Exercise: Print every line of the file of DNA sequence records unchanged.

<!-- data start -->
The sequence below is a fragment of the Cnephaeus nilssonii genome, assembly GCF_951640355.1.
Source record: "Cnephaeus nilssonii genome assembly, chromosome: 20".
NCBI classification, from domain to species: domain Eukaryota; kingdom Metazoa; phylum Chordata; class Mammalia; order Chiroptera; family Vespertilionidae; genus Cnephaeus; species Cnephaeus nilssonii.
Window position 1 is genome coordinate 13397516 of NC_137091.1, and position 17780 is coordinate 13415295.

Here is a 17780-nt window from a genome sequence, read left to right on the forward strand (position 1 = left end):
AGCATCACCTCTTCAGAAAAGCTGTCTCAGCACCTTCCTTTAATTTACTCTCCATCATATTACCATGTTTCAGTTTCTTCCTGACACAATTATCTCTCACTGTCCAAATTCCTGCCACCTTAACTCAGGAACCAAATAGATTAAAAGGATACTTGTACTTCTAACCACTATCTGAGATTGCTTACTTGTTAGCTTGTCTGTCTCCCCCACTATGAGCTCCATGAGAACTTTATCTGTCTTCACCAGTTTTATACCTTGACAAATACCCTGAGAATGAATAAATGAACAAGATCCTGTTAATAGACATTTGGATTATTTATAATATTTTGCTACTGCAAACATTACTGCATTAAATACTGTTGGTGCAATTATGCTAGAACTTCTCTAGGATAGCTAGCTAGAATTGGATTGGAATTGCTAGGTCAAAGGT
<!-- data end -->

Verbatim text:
The sequence below is a fragment of the Cnephaeus nilssonii genome, assembly GCF_951640355.1.
Source record: "Cnephaeus nilssonii genome assembly, chromosome: 20".
NCBI classification, from domain to species: domain Eukaryota; kingdom Metazoa; phylum Chordata; class Mammalia; order Chiroptera; family Vespertilionidae; genus Cnephaeus; species Cnephaeus nilssonii.
Window position 1 is genome coordinate 13397516 of NC_137091.1, and position 17780 is coordinate 13415295.

Here is a 17780-nt window from a genome sequence, read left to right on the forward strand (position 1 = left end):
AGCATCACCTCTTCAGAAAAGCTGTCTCAGCACCTTCCTTTAATTTACTCTCCATCATATTACCATGTTTCAGTTTCTTCCTGACACAATTATCTCTCACTGTCCAAATTCCTGCCACCTTAACTCAGGAACCAAATAGATTAAAAGGATACTTGTACTTCTAACCACTATCTGAGATTGCTTACTTGTTAGCTTGTCTGTCTCCCCCACTATGAGCTCCATGAGAACTTTATCTGTCTTCACCAGTTTTATACCTTGACAAATACCCTGAGAATGAATAAATGAACAAGATCCTGTTAATAGACATTTGGATTATTTATAATATTTTGCTACTGCAAACATTACTGCATTAAATACTGTTGGTGCAATTATGCTAGAACTTCTCTAGGATAGCTAGCTAGAATTGGATTGGAATTGCTAGGTCAAAGGT